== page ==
With Samsung’s Galaxy Note 7 Gone, Can Other Android Phablets Step Up?
Just recently, Samsung has decided, once and for all, to completely and permanently stop all production and sales of its latest phablet, the Galaxy Note 7. With the Galaxy Note 7 out of the picture, conventional wisdom holds that Apple’s new iPhone 7 models will now fill the void vacated by Samsung’s flagship device. According to a recent research note, however, other Android powered devices could stand to gain more than the latest iPhones.
Indeed, industry watchers at Wells Fargo Equity Research believe that other Android phablets (specifically devices that sport a 5.7 inch or larger display screen) could enjoy more attention (and therefore, better sales) with the Galaxy Note 7 no longer in contention in the phablet market. This is, of course, assuming that Android mobile users will continue to remain with Android. Well known phone maker brands that currently 5.7 inch phablets include LG, Motorola, and Kyocera, just to name a few.
And let us not forget Google, whose new releases, the Pixel and the Pixel XL, are sure to gain some traction sales wise going into the holiday shopping season. Strictly speaking, the bigger Pixel XL is only at 5.5 inches, but it does look like one of the best alternative candidates for those looking to purchase a Galaxy Note 7 but have changed their minds.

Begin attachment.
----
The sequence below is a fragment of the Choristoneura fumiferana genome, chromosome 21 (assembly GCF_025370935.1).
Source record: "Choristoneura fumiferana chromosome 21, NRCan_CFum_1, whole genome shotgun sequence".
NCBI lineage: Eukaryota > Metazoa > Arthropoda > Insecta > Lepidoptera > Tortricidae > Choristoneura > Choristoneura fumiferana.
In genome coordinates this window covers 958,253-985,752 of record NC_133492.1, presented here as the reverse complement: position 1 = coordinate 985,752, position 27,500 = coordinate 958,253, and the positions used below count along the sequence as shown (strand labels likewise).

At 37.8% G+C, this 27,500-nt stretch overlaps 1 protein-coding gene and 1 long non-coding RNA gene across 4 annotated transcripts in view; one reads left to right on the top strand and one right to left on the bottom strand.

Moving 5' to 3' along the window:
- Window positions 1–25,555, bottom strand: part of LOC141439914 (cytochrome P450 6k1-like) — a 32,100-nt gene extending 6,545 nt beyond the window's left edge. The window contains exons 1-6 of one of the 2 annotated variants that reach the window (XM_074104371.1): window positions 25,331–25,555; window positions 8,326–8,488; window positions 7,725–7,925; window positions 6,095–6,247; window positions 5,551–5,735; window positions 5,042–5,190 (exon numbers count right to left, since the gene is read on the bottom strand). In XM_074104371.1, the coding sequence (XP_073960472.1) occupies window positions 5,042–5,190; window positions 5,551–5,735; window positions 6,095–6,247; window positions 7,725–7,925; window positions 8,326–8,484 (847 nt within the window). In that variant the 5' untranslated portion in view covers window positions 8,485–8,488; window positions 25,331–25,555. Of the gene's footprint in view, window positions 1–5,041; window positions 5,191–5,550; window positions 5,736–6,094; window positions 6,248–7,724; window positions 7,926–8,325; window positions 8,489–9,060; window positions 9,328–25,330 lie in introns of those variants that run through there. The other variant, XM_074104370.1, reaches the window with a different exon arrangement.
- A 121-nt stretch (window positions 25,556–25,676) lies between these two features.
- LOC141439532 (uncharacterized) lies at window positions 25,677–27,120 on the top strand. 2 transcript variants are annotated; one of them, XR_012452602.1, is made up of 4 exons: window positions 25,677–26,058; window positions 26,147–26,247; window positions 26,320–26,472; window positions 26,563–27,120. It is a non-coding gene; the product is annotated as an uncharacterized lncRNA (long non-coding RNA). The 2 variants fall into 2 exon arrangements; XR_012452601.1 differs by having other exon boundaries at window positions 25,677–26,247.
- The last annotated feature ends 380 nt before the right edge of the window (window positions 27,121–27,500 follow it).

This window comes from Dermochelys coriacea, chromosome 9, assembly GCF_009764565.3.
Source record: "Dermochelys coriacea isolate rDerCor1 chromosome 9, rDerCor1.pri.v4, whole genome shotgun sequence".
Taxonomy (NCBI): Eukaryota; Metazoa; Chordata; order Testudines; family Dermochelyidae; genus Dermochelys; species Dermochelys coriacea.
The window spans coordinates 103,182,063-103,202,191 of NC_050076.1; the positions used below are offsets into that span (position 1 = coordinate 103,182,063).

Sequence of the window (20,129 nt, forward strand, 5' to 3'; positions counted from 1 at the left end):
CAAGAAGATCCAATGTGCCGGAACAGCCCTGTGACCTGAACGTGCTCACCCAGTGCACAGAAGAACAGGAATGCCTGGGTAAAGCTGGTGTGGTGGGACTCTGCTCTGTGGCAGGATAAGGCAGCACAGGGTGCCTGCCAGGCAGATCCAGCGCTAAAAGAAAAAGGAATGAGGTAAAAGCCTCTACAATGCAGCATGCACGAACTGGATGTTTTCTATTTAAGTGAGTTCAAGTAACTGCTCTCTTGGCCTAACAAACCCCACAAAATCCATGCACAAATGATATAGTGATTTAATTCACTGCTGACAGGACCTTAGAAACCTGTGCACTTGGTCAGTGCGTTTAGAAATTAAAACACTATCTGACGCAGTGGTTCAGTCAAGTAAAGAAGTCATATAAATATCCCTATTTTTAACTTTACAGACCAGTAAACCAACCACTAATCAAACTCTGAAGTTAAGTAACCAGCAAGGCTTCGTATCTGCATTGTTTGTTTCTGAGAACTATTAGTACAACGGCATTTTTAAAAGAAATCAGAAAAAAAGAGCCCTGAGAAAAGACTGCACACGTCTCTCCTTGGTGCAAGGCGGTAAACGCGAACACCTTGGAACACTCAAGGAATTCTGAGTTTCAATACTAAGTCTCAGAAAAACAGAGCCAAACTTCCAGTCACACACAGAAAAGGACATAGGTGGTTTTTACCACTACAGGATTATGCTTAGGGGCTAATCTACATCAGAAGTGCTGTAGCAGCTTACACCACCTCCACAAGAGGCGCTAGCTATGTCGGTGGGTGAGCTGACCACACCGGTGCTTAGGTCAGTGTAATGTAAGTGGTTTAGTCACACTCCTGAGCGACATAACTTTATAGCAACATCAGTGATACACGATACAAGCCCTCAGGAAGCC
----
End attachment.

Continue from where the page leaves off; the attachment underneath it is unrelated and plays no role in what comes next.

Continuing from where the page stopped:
To date, Samsung is still considered the biggest seller of smartphone devices in the world. For sure, what happened with its Galaxy Note 7 will continue to hurt, and some analysts are now wondering how it will affect the South Korean mobile giant’s showing in the long run. The company obviously has a smaller margin for error now -- it simply can not afford to have another Galaxy device fail the way its latest phablet has. Plus, with its reputation for quality being questioned, Samsung now needs to be more aggressive more than ever to persuade consumers that, yes, it still offers some of the best smartphones out in the market.
As explained by Avi Greengart, the research director of consumer devices at Current Analysis, there is really only a trio of phone makers that make money when it comes to high end smartphones in the world -- Samsung, Apple, and Huawei. In the US, it is basically just Samsung and Apple. For everyone else, the struggle is real. Still, even if Apple does not end up gaining more from Samsung’s phablet troubles, at least it now has one less phablet competitor to worry about heading to the holidays.